The United States has pressed Japan to achieve results concerning key bilateral issues before Prime Minister Shinzo Abe visits Washington, effectively setting hurdles for Tokyo, which wants enhanced ties with its main ally, diplomatic sources said.
The request, made earlier this month at a meeting of senior officials of the two countries, pertains to issues ranging from the contentious plan to relocate a U.S. military base in Okinawa to Japan’s possible participation in the Trans-Pacific Partnership free-trade talks to Tokyo’s restrictions on imported U.S. beef.
Abe, who took office in December following the Liberal Democratic Party’s general election victory, originally hoped to meet President Barack Obama this month, apparently with the aim of showcasing stable bilateral relations at a time of soured ties with its neighbors, particularly China, over territorial disputes.
But he was forced to give up the idea, with the government citing Obama’s tight schedule, as he will be inaugurated for a second term Sunday. But the sources said the development partly reflects the difficulties Tokyo faces in meeting the U.S. request immediately.
Abe, who instead chose Southeast Asia for his first foreign trip, is now expected to visit Washington in February at the earliest.
Foreign Minister Fumio Kishida left for the U.S. on Friday for talks with Secretary of State Hillary Rodham Clinton, adding to the view that Japan is seeking to assure Washington that Abe will work to make progress on issues of bilateral concern.
The U.S. has called for results in Japan’s efforts based on a bilateral agreement to relocate U.S. Marine Corps Air Station Futenma within Okinawa for safety reasons, a plan fiercely opposed by local residents.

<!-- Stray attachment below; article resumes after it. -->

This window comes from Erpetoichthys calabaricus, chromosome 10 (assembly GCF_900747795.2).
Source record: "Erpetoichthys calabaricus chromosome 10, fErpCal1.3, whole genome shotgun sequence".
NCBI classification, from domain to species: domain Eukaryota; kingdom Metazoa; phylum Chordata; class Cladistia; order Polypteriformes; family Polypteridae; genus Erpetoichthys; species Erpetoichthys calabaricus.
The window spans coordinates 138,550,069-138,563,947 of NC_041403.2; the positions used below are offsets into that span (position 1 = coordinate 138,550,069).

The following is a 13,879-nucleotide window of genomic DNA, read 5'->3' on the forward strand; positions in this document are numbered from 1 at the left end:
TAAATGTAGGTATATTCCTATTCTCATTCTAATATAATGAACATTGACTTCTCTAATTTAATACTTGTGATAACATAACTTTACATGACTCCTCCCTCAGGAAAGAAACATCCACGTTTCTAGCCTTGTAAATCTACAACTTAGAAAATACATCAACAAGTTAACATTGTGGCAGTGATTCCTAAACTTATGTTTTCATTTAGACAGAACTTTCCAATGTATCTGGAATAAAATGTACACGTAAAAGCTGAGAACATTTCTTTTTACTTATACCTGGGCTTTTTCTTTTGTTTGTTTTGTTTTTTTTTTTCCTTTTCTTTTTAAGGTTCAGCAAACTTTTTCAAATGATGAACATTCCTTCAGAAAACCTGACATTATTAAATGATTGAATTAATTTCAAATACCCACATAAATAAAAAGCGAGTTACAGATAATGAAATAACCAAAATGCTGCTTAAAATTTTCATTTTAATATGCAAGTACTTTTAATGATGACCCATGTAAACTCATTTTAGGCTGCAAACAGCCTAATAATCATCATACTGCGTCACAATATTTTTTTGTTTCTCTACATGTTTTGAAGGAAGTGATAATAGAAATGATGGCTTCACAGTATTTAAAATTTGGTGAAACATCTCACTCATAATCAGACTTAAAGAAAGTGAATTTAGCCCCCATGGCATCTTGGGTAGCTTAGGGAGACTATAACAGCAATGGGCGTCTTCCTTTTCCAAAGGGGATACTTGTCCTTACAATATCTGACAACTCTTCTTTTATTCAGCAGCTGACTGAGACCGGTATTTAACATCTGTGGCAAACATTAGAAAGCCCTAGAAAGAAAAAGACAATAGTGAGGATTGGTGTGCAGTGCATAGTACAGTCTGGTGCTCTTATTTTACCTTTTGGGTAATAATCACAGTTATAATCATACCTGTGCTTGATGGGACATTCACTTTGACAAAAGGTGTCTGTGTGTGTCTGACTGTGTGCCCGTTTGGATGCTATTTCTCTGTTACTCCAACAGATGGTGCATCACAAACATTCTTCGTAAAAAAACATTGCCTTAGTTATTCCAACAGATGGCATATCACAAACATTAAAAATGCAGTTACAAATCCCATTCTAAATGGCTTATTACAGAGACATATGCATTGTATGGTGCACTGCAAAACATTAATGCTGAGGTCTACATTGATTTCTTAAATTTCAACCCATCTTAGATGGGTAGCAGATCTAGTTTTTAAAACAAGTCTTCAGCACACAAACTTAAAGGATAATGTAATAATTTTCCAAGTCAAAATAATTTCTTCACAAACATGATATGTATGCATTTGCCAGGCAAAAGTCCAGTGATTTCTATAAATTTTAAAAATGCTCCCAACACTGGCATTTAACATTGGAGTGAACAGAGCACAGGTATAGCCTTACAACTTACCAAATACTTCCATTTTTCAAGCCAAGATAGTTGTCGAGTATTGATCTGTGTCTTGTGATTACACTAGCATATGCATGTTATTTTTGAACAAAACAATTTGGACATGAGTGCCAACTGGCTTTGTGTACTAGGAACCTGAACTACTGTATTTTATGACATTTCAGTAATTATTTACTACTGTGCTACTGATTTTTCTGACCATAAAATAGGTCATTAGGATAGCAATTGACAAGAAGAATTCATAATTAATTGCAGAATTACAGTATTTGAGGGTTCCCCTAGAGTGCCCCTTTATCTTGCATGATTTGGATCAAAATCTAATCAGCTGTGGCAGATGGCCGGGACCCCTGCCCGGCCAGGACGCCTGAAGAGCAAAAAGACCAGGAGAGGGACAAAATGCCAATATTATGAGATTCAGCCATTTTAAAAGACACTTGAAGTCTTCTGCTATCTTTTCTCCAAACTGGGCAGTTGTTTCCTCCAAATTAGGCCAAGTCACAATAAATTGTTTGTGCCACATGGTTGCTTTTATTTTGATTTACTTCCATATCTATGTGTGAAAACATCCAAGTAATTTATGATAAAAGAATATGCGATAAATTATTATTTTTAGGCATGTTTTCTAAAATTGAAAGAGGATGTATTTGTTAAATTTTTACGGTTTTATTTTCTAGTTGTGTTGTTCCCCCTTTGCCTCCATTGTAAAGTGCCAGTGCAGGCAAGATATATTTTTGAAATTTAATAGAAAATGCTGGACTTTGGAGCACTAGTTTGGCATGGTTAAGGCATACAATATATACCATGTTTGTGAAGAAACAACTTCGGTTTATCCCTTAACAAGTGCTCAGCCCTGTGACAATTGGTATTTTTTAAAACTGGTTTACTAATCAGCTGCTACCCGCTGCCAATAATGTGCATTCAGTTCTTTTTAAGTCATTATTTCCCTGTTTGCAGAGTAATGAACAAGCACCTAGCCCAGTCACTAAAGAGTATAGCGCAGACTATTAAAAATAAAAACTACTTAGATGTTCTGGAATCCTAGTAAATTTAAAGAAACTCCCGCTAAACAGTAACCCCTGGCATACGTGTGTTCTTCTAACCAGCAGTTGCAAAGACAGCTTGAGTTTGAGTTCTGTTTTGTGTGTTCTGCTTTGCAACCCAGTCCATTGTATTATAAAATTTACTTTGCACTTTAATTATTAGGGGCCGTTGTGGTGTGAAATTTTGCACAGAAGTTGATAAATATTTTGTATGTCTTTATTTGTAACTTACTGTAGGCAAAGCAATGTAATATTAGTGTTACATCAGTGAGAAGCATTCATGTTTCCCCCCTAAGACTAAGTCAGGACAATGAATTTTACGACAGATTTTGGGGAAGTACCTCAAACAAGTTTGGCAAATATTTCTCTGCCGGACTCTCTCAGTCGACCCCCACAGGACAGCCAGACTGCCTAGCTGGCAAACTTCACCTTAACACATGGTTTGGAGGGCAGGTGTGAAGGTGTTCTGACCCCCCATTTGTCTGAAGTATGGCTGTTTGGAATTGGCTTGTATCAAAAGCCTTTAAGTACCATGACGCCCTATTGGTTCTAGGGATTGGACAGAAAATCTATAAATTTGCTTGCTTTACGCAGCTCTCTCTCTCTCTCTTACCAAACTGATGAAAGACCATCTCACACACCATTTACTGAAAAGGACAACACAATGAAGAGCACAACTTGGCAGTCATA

Abe’s LDP-led government is considering asking permission next month from Okinawa Gov. Hirokazu Nakaima to begin land-fill work at the planned relocation site in Henoko, in the city of Nago.
According to the sources, Washington has also strongly hoped that Abe will make clear at his meeting with Obama of Japan’s intention to join the U.S.-led TPP talks. Abe has said Japan will not participate in the talks if Tokyo will be required to eliminate tariffs without exception, a position that reflects strong opposition by domestic farmers and LDP lawmakers dependent on rural voters.
Senior LDP members have said the ruling party has to make a decision ahead of this summer’s House of Councilors election.
Japan has also fallen short in determining whether to moderate its restrictions on U.S. beef imports due to fears about mad cow disease.
On the fourth and final issue, amid strong calls from the U.S. and other developed countries, Tokyo has signaled it will implement legal changes to join an international treaty on settling cross-border child custody disputes.
Japan will accelerate procedures to take part in the 1980 Hague Convention on the Civil Aspects of International Child Abduction, which sets rules for the prompt return of children under 16, taken or retained by one parent following the failure of international marriages, to the country of their habitual residence.
The government aims to reintroduce legislation to endorse the convention in the Diet.
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